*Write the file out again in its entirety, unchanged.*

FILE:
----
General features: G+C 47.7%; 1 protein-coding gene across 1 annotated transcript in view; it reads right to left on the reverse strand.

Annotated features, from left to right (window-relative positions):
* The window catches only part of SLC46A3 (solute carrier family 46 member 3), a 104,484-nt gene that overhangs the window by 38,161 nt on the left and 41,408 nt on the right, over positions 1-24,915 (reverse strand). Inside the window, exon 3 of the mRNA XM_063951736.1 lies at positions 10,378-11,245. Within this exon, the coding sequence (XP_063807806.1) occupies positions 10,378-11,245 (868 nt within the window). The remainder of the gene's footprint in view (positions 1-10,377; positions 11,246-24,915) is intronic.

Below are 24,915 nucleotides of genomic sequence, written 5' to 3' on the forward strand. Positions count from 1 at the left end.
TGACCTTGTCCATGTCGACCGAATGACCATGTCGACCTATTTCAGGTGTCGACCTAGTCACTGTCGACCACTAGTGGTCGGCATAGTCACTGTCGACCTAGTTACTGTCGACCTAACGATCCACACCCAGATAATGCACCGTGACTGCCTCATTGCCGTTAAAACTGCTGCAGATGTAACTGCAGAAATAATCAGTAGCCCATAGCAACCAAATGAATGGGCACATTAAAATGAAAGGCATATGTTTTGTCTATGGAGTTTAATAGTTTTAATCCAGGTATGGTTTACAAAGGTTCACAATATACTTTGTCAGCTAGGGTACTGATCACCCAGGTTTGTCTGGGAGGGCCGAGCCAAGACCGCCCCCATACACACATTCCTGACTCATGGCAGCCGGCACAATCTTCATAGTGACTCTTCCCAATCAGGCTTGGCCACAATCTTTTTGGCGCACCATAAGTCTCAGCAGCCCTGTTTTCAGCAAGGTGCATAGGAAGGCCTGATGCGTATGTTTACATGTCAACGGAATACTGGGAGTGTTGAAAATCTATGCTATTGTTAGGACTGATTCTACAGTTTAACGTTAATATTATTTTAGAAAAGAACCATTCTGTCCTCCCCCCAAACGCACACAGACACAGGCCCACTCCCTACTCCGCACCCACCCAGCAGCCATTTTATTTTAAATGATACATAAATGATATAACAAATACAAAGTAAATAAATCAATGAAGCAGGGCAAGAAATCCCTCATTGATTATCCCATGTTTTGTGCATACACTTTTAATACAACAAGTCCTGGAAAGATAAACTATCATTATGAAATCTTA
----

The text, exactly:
General features: G+C 47.7%; 1 protein-coding gene across 1 annotated transcript in view; it reads right to left on the reverse strand.

Annotated features, from left to right (window-relative positions):
* The window catches only part of SLC46A3 (solute carrier family 46 member 3), a 104,484-nt gene that overhangs the window by 38,161 nt on the left and 41,408 nt on the right, over positions 1-24,915 (reverse strand). Inside the window, exon 3 of the mRNA XM_063951736.1 lies at positions 10,378-11,245. Within this exon, the coding sequence (XP_063807806.1) occupies positions 10,378-11,245 (868 nt within the window). The remainder of the gene's footprint in view (positions 1-10,377; positions 11,246-24,915) is intronic.

Below are 24,915 nucleotides of genomic sequence, written 5' to 3' on the forward strand. Positions count from 1 at the left end.
TGACCTTGTCCATGTCGACCGAATGACCATGTCGACCTATTTCAGGTGTCGACCTAGTCACTGTCGACCACTAGTGGTCGGCATAGTCACTGTCGACCTAGTTACTGTCGACCTAACGATCCACACCCAGATAATGCACCGTGACTGCCTCATTGCCGTTAAAACTGCTGCAGATGTAACTGCAGAAATAATCAGTAGCCCATAGCAACCAAATGAATGGGCACATTAAAATGAAAGGCATATGTTTTGTCTATGGAGTTTAATAGTTTTAATCCAGGTATGGTTTACAAAGGTTCACAATATACTTTGTCAGCTAGGGTACTGATCACCCAGGTTTGTCTGGGAGGGCCGAGCCAAGACCGCCCCCATACACACATTCCTGACTCATGGCAGCCGGCACAATCTTCATAGTGACTCTTCCCAATCAGGCTTGGCCACAATCTTTTTGGCGCACCATAAGTCTCAGCAGCCCTGTTTTCAGCAAGGTGCATAGGAAGGCCTGATGCGTATGTTTACATGTCAACGGAATACTGGGAGTGTTGAAAATCTATGCTATTGTTAGGACTGATTCTACAGTTTAACGTTAATATTATTTTAGAAAAGAACCATTCTGTCCTCCCCCCAAACGCACACAGACACAGGCCCACTCCCTACTCCGCACCCACCCAGCAGCCATTTTATTTTAAATGATACATAAATGATATAACAAATACAAAGTAAATAAATCAATGAAGCAGGGCAAGAAATCCCTCATTGATTATCCCATGTTTTGTGCATACACTTTTAATACAACAAGTCCTGGAAAGATAAACTATCATTATGAAATCTTA